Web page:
[UPDATE: 3/9/2014, 7:19pm ET] Phew – this post has triggered lots of feedback. I’m a big believer in the power of being open, transparent, always. It’s the best way I know to share, to learn, to communicate at scale. A part of that is that inevitably, people read into your words and project their own viewpoint.
Sometimes being public means readers subscribe an intent to you that you don’t… which sucks.
Some have felt that this post was in some way patronizing to VMware (“Father EMC talking down to VMware”), which was absolutely not in my heart as I wrote it. In fact, throughout, I tried to capture the fact that VSAN (and software-only stacks from within EMC and more broadly in the industry) are disrupting the technologies and business models of incumbents (EMC included!) – and those who don’t adapt (in spite of risk to established business models) will be in trouble. I think this is one of the most powerful things in the “Federation” business model of VMware/EMC/Pivotal/RSA – each being free to innovate and disrupt, in spite of how the other parties may feel about it, and also free to collaborate as partners. The biggest risk in high-tech is not disrupting yourself, and the Federation model is a “risk absorber” for this (though sometimes frustrating).
To VMware folks that read any message that sounds “patronizing” message into my words, look into your hearts, wipe your minds/hearts, and re-read. You might just be “projecting” something onto my words that are not there. You are the 800lb gorilla now (with all the good and bad that comes into it – many hate the 800lb gorilla no matter what). Fear (and fight) any arrogance you find in yourselves and within your ranks. EMC still pays the steep price for the arrogance we exhibited in the early 90’s where we had a similar market position as VMware does now. When we still exhibit that arrogance (though far in the past, and now rare – occasionally it still manifests) – it is bad and inevitably hurts us. Beware – down that path lies the dark side. That’s not you.
More often, and more importantly, being public means readers correct you, and add to your understanding, which ROCKS, and more than makes up for any bad from the above. In particular, Duncan, thanks for your comments, Frank also.
I’m constantly learning – and feedback on the topics of kernel space vs. user/guest space storage stacks was very enlightening. People also gave me feedback on VSAN specifics, correcting some things I didn’t have right. Some people gave feedback that I still disagree with, and will note.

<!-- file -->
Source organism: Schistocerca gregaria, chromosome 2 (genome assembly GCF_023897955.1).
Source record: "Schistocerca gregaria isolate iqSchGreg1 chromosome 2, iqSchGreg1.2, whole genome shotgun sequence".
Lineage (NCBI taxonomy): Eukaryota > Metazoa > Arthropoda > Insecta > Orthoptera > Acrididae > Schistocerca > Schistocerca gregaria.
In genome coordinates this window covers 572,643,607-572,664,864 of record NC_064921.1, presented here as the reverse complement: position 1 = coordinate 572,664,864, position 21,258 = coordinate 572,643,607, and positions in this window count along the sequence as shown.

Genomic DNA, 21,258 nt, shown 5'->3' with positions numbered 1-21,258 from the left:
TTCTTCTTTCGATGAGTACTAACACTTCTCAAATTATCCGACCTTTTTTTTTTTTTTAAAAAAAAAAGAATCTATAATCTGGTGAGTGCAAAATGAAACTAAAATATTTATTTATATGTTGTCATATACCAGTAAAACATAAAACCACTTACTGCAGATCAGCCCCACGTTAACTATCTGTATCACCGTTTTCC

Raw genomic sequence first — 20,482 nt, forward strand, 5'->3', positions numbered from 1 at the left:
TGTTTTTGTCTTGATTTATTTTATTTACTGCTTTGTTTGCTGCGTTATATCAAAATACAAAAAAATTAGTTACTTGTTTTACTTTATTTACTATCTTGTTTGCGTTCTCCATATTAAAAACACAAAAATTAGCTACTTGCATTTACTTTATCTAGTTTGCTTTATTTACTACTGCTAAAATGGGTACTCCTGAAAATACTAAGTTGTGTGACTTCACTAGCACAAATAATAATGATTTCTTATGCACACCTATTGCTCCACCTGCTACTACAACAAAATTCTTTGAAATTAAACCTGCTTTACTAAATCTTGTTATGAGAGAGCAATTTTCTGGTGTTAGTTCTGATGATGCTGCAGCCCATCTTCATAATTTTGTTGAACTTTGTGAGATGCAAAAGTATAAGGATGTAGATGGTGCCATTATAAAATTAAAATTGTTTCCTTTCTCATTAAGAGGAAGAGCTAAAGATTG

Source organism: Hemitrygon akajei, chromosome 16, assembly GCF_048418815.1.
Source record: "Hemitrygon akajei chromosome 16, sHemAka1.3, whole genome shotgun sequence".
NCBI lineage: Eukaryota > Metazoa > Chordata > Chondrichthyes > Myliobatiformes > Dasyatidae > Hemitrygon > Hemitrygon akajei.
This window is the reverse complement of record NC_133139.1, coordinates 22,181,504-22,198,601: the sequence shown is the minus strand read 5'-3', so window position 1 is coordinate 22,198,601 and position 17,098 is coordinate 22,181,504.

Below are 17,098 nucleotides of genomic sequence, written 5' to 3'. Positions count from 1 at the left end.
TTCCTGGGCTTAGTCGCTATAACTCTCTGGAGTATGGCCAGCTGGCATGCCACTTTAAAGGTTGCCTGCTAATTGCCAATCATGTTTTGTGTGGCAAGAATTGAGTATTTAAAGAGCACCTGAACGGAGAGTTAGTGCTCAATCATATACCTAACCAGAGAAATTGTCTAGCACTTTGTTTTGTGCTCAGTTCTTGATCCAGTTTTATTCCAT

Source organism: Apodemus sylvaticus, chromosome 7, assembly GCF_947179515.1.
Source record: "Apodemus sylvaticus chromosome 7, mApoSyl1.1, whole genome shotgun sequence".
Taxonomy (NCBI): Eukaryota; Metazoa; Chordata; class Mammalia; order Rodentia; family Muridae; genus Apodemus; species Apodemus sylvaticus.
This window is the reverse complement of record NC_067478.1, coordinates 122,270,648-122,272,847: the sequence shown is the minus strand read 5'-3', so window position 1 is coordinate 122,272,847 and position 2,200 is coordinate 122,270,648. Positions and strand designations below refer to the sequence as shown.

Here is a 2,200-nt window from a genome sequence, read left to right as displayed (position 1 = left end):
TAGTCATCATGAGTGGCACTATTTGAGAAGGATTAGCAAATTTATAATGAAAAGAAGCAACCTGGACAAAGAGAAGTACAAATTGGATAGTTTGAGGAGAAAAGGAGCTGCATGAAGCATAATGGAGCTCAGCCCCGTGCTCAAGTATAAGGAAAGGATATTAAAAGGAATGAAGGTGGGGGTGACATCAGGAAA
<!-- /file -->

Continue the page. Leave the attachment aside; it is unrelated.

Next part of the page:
I’ve updated the blog to the best of my ability (may hurt “readability”, but will be a more accurate picture”) – and IMO, that’s the power of “be open, be transparent”. Please enjoy!
Also – I’m technically on vacation this week, and my beautiful wife and children will rip my head off if I don’t put down my laptop and surf :-) Comments always welcome – but don’t be angry if I don’t post/comment for a few days :-)
As always – this blog (and the thoughts and opinions expressed) are mine, not an EMC blog. I reiterate this because there will likely be some things in here some of my colleagues will likely disagree with – and I’m sure will conflict with some marketing/positioning. Consider yourself warned :-)
Today brings the official launch of VMware Virtual SAN (VSAN) – with the GA date following extremely shortly. IMO – this is going to end up being a “big thing” relatively quickly.
I really want to say in the strongest way I can – I want to offer my personal congratulations to the VSAN team that has brought this to market. For those on the inside or close by – it’s been a long journey (but not abnormal for a distributed persistence layer – one of the harder things in the world to engineer – and I’ve done startups that do that – it ain’t easy). By my reckoning, it’s been about four, maybe five years of hard work from first ideas to reality (the idea of VMware having a native persistence layer dates back to the Diane era). In the last year, the team has been working their tail off – and they should be very proud. They’ve made something that will disrupt the industry, and delight customers.
As with NSX (which made VMware a networking vendor by any way you want to measure it), VSAN makes VMware a storage vendor. I would argue that frankly they’ve been a storage vendor for a while (VMFS is filesytem, aggregates and abstracts block storage devices + vSphere replication + data services like thin, snapshots, linked clones provide a value not dissimilar to storage dedupe and they’ve been in the policy business with VASA and SPBM for a while). Ditto with networking (distributed vSwitches, increasing vSwitch functionality matching some of what customers expect from L2 switches, and frankly less successful past attempts to deliver L4-L7 services).
But – as with NSX, VSAN crosses some sort of “Rubicon”. VMware now participates with an offer in the actual persistence layer itself. In a very real sense VMware is now in competition with the storage ecosystem. More correctly VMware is now in “coopetition” (partnering and competing at the same time) with the storage ecosystem. I think VSAN will disrupt the whole ecosystem. VSAN will disproportionately impact ecosytem players that are: storage only vendors, hyperconverged storage stacks, low-entry (not because it doesn’t scale, but because of economics and adoption), and VMware-only storage stacks.
Rest assured, you’ll start to hear a lot of people talk about what’s bad about VSAN – always a hint that something is going on :-).
So, if there will lot of positioning by both “traditional external storage vendors” (I’m sure there will be from EMC in the field – though the team is working to make sure we support), and positioning (probably some OVER positioning) from VMware (you can see some of it here in Chuck’s blog) – where’s my head?
Here’s a quick summary of my personal opinion:
- It IS NOT an accurate statement to say that VSAN is “better” or “performs better” because it’s embedded in the kernel.